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How Data Is Changing HR Practices

June 08, 2022 Information Management
Mark Feffer
By Mark Feffer

We’re getting close to the point where we can say data is everywhere. It's already in our work, in our home, in our cars, where we go on vacation or when we stop for a cup of coffee. This didn’t happen all at once, though. For HR, some might argue that it happened in fits and starts.  

It's been 15 years since the term “people analytics” was introduced at Google. And while it wasn't created by Google per se — having been traced back to Frederick Taylor at the turn of the 20th century — it didn't take on its current meaning until Google stepped in.

But still today, as companies double down on their data and technology strategy to compete with the digital behemoths, few understand what they're collecting or what to make of it.

Looking Beyond the Tool to the Goal

There's an old adage that says, "No one wants a drill. What they want is a hole." It's been adapted through the years, but no matter the variation, the gist remains. What tool you use to accomplish something isn't as important as the the end result you want to achieve. 

“If I wanted to pay someone in the old days, I’d have to get my wallet because that’s where the money was,” said Joe Kleinwaechter, vice president of global UX for Roseland, N.J.-based ADP in a recent podcast. There were no bank transfers, ACH or Venmo. But that didn't mean people wanted a wallet, Kleinwaechter said. “They wanted to go get a cup of coffee at Starbucks.”

Data is, in very simple terms, yesterday's wallet. Companies collect data not for data's sake but to derive something from it. Starbucks was quick to recognize how data could change its business. Loyalty cards, for example, swapped rewards for information on purchasing, product preferences and frequency of transactions. The same potential is now showing itself in talent acquisition and HR in general.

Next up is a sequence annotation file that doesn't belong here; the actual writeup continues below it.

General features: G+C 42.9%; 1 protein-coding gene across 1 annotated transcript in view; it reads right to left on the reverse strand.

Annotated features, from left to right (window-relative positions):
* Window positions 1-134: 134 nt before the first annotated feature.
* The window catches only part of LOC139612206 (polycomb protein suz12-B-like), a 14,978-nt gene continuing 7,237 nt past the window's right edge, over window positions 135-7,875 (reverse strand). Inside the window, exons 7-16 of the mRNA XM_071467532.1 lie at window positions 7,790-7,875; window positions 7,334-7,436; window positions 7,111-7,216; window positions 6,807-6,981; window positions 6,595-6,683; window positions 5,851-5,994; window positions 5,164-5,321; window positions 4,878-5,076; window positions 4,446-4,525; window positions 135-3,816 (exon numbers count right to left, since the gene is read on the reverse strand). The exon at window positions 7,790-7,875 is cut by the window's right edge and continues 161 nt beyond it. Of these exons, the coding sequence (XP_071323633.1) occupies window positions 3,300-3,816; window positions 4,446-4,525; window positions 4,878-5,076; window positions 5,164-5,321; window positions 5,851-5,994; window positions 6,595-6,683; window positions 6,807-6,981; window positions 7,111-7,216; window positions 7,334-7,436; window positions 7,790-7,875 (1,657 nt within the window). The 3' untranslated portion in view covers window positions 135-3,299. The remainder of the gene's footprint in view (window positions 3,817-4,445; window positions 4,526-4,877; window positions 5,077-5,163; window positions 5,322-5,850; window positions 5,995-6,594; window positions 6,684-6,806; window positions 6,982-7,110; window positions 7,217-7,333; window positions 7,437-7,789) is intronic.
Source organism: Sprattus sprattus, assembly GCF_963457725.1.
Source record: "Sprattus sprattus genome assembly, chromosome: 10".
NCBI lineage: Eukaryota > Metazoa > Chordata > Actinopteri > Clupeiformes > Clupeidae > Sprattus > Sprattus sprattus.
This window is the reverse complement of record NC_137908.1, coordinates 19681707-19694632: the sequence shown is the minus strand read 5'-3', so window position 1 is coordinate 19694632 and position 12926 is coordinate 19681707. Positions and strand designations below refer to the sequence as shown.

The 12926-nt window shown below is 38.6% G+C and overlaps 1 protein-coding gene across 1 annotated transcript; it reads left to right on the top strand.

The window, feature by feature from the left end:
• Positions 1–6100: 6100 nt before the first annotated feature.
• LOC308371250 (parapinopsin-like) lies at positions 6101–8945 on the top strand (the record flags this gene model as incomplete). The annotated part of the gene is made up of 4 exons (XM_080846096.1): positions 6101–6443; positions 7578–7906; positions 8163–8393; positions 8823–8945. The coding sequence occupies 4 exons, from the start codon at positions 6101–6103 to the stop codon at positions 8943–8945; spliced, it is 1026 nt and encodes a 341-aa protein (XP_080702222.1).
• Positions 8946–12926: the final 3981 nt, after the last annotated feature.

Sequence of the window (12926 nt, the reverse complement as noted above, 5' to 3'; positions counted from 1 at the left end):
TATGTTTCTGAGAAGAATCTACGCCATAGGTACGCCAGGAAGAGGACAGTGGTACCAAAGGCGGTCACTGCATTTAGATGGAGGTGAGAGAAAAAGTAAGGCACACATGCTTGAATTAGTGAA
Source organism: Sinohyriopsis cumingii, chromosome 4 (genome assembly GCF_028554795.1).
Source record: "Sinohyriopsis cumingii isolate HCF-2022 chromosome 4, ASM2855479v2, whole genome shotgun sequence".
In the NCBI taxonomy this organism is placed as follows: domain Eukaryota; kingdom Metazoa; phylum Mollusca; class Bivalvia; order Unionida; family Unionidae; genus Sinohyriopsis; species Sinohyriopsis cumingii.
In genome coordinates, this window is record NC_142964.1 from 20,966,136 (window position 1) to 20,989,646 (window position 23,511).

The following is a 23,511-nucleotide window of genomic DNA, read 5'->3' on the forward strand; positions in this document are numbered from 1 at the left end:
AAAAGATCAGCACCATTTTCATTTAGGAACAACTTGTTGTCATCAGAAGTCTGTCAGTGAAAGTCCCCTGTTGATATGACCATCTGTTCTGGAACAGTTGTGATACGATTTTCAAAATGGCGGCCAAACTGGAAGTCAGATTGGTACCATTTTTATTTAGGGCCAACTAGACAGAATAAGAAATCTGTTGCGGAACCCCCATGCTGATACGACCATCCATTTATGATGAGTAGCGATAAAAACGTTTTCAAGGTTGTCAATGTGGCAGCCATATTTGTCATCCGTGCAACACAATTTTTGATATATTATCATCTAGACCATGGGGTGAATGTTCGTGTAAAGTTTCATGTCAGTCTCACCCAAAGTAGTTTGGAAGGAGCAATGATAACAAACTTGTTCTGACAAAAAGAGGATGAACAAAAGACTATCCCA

In his role for ADP, a payroll provider, Kleinwaechter goes beyond how employees look at their pay to try to understand what employees want to do with their pay. “Are they trying to figure out if they have enough money to pay something? Or better yet, maybe they have some ambitious goals to try to accomplish, and I can help them along that way,” he said.  

Related Article: Extending Data Science Skills Across the Organization

How Data Is Changing HR

The approach laid out by Kleinwaechter maps neatly into the HR function. For example, at San Mateo, Calif.-based software company Talview, CEO Sanjoe Jose said his team goes beyond facilitating end-to-end transactions and instead uses AI to pull insights from each part of the talent acquisition workflow to help employers predict which managers will be their best interviewers.

“A company might, for example, build a behavioral profile of a candidate based on an interview that happens on the platform and becomes an additional input for the interviewer to make a decision,” Jose said.

An increasing number of employers are turning to data to improve their understanding of everything from the candidate pool to an established employee’s flight risk. And, of course, the development of people analytics tools isn’t slowing down.

“We’ve accelerated our pace in terms of how we are delivering, especially with more digitization,” Jose said. “There’s more data and more intelligence that we can deliver for our customers.” 

Data still offers much potential for talent acquisition and HR, and practitioners know it. A study by LinkedIn found that between 2013 and 2018, the number of HR professionals listing data skills on their profiles increased threefold.

Related Article: 3 Ways People Analytics Technology Is Evolving to Meet the Moment

Find the Data That Is Most Useful to Make Decisions

That's not to say that data is the answer for everything. The danger is the more data you have, the more potential you have to become confused. The point of collecting data should be to provide a starting point for decision-making and a base line for developing and testing new approaches based on real-world insights. The way to make data digestible and useful is by ignoring most of it, Kleinwaechter said.

“I know that sounds kind of contrarian, but you could get absolutely awash in all of the data,” he said.

For example, data can inform HR about how employees use an app and what they do with it. The best data is that which follows users doing what they want to do. Data can also help organizations plan and improve processes. For example, an analysis of call center data could provide insights into why people are calling but also why they're not calling. Understanding customers' behavior is key to taking action that is rooted in fact. For HR leaders, the same logic applies.

“People analytics is really taking the old challenge of people management and better understanding your organization, and applying data to it,” said Ian White, CEO of the Port Washington, NY-based data company ChartHop. “If you can share data easily through the organization, in a way that the right people have the access to the right data, at the right time, you could actually build more transparent organizations, more aligned organizations and, ultimately, more inclusive organizations.”

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